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ANNIKA GILLESPIE-JONES

Age: 18

Birthplace: Santa Rosa

Lives with: Her mother, Angela Gillespie-Jones, and cat, Noble

Favorite music: Jazz, hip hop, classical

Dream job: To open a cheap, gourmet restaurant

Favorite food: Indian, Chinese

Quote: “Do unto others as you would have others do unto you.”


To finish high school, Anika Gillespie-Jones became a regular on Sonoma County Transit’s Route 20, taking the hour-long bus ride from her Rio Nido home to Santa Rosa Junior College.

Enrolled in El Molino High School’s independent study program, called Russian River Ramparts, Gillespie-Jones took an unusual path to completing her high school studies and preparing to graduate with El Mo’s Class of 2015 in June.

Next stop for the 18-year-old dancer, aspiring actress and accomplished cook will be at Chico State University in the fall, where she intends to become the first member of her family to earn a bachelor’s degree.

After struggling at Santa Rosa High two years ago, Gillespie-Jones switched to Ramparts, meeting once a week with her teacher and four other students at the Guerneville Veterans Hall, turning in the assignments she had completed on her own since the last session. She’s made straight B’s and earned additional academic credit commuting to SRJC, taking courses in political science, ecology, theater and American Sign Language, among others.

Gillespie-Jones applied to 15 colleges, was accepted by six and chose Chico State for a “change of scenery” and the financial aid it offered.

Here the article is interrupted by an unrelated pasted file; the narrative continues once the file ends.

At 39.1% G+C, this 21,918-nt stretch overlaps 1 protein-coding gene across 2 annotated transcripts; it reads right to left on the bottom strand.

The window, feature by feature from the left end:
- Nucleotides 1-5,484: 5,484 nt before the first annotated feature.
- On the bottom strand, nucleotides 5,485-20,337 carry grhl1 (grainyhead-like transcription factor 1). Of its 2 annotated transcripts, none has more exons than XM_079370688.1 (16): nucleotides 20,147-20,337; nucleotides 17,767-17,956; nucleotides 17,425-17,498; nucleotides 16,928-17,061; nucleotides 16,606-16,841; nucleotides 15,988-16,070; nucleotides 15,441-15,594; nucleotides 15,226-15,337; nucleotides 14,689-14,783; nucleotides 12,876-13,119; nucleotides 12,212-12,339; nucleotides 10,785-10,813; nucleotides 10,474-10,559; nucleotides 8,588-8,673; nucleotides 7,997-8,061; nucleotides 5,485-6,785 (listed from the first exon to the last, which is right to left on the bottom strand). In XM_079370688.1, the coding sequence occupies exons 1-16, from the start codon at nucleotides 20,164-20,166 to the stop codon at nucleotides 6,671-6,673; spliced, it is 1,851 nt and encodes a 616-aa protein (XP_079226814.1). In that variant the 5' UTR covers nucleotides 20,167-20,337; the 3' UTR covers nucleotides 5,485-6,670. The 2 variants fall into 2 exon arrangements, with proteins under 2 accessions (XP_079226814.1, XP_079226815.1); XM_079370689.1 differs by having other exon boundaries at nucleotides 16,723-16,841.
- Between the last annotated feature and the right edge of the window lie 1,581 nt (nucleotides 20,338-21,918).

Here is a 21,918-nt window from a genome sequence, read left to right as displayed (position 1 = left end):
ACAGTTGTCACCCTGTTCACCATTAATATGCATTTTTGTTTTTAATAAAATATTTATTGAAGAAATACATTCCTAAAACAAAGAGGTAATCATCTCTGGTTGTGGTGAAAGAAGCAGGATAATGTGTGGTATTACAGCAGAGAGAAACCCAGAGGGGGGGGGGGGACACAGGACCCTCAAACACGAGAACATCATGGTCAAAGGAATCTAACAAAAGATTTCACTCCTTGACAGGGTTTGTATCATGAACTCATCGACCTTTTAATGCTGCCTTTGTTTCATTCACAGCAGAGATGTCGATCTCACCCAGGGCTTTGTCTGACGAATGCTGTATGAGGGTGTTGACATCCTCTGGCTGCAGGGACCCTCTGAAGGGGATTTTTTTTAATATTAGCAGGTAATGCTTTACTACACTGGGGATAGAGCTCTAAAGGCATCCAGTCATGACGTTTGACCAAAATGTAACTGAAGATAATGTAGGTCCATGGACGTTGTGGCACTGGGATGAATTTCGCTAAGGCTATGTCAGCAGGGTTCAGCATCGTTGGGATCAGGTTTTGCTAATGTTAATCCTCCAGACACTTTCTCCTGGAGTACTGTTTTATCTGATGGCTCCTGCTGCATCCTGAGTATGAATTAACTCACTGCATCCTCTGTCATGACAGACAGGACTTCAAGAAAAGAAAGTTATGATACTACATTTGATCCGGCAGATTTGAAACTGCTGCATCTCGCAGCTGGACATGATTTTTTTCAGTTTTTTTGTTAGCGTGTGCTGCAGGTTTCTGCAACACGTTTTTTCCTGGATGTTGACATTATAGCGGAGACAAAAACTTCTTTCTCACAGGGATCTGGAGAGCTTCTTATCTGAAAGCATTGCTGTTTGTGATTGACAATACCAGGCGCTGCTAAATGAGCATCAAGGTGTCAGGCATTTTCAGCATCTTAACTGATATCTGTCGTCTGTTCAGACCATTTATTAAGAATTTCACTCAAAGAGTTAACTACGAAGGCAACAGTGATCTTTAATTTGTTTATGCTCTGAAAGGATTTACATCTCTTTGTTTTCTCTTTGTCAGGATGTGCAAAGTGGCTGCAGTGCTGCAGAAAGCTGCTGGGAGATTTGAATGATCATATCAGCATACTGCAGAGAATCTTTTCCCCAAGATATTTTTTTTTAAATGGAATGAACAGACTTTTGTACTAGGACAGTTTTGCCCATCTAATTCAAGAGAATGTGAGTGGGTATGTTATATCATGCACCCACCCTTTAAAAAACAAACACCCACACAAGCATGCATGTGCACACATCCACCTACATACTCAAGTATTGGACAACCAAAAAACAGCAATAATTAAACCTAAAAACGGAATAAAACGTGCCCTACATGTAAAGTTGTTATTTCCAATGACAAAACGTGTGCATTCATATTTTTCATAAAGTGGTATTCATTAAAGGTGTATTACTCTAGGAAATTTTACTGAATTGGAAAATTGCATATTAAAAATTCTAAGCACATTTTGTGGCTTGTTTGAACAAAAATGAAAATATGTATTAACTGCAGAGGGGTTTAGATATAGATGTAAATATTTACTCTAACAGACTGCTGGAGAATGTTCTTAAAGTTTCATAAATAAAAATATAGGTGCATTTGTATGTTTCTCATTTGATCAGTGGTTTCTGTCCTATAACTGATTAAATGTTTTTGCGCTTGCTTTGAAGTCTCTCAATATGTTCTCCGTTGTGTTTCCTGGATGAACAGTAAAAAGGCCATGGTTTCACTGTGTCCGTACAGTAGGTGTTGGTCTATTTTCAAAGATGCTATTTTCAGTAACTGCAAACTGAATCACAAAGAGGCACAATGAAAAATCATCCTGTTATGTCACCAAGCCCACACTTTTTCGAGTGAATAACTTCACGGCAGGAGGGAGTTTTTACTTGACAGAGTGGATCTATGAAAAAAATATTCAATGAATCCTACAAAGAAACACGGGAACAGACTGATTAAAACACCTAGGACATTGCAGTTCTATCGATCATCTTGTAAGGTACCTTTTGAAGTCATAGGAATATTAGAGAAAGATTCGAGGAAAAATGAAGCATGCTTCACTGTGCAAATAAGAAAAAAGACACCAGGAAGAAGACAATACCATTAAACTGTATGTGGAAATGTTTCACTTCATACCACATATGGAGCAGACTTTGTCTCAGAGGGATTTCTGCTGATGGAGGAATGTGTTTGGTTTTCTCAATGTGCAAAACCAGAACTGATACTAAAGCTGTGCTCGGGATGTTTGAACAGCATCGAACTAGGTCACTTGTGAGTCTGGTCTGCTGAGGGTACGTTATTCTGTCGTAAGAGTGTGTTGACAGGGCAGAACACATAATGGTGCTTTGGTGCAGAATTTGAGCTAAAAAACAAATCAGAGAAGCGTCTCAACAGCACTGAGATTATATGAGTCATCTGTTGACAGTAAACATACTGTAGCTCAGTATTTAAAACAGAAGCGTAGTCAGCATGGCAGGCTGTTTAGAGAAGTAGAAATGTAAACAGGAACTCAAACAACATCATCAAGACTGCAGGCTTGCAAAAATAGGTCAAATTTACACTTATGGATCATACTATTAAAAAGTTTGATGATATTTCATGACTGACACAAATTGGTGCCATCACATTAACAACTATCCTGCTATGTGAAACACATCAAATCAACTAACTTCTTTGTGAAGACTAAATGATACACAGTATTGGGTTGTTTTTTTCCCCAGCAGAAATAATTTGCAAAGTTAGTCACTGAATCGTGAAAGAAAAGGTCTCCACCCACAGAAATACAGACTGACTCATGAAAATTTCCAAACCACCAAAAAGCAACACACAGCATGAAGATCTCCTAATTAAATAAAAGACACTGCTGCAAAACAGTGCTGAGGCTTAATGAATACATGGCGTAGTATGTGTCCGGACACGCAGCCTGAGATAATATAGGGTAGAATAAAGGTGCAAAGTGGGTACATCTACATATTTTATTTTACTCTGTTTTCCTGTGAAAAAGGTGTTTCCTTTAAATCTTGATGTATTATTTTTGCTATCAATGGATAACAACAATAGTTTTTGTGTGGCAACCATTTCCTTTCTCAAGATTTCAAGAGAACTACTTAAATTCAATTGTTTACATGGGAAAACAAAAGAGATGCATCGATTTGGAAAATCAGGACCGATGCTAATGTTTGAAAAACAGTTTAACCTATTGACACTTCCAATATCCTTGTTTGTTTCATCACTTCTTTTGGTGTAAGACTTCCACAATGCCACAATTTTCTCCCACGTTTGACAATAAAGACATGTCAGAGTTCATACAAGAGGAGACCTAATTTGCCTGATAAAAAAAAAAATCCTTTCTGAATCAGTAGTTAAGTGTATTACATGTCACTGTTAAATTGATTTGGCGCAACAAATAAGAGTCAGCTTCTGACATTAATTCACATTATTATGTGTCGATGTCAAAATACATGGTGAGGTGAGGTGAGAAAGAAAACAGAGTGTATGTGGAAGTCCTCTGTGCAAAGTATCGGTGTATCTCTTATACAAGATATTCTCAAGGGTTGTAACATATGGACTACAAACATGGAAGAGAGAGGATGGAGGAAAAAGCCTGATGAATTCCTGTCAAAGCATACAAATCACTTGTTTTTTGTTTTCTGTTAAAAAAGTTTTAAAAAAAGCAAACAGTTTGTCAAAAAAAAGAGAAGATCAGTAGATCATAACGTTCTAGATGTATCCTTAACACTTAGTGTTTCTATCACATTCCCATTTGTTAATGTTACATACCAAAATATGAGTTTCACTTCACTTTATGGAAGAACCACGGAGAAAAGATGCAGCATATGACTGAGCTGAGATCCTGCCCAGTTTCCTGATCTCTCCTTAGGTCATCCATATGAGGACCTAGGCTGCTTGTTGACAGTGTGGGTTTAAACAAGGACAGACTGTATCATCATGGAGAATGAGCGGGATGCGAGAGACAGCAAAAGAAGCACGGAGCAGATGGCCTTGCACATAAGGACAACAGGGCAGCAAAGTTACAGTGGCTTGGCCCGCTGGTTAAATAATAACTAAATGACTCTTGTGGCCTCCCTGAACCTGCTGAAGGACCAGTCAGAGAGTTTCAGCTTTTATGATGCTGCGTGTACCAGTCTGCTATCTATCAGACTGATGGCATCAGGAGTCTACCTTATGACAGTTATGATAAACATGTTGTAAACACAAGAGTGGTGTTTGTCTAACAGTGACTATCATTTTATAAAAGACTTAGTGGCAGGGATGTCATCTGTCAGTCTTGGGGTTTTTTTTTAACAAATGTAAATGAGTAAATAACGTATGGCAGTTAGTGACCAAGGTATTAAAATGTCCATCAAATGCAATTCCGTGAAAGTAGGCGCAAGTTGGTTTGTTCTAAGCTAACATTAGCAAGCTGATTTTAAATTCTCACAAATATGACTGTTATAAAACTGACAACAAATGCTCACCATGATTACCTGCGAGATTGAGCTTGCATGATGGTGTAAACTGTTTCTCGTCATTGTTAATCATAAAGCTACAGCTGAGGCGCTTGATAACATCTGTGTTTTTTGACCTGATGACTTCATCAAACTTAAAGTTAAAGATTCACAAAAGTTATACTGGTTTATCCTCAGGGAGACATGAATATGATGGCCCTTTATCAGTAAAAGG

Some teens would lose their way without a more structured schooling, but Gillespie-Jones found it suited her.

“It takes a while because you don’t have a teacher in front of you (every day),” she said. “It’s all you. You’re on your own. You have to make a schedule; you have to stick to your schedule.”

Carin Johnson, the Ramparts teacher and program coordinator, said Gillespie-Jones displayed “an honest passion to learn and go to college.”

“Instead of giving up as many students do, or finding excuses, she simply found a way to better discipline herself in order to meet deadlines,” Johnson said. “I believe she will do well wherever her education leads her.”

Gillespie-Jones said the source of her motivation is her mother, Angela, a single mother since the age of 16. The two share a home in Rio Nido with a cat, no car and no cable TV.

“She didn’t want me to go through the same hardships as she did,” Gillespie-Jones said. “She told me many times if I want something to go out and get it.”

The two women cook, watch DVD movies on television and took sign language classes together at SRJC. Angela has earned a high school equivalency certificate and is continuing her studies at the junior college.

Gillespie-Jones, who’s worn her hair in dreadlocks since age 3 — “before they were cool” — was the only African-American girl in her class from fifth through eighth grade at Guerneville School, where she said she was teased and taunted for her appearance.

“They’d say I could hide money in my hair,” she recalled.

There are now more African-American families along the Russian River, Gillespie-Jones said, referring to her mother’s comment that “there’s more color” in the community.

Gillespie-Jones said she hasn’t missed the social atmosphere of a conventional high school campus. Life at home with her mother is “just fine,” she said, with plenty of books, movies and a Wi-Fi connection.

She is, however, looking forward to attending the El Molino senior prom with her boyfriend, an event that celebrates the “end of school” and the beginning of life as an adult, she said.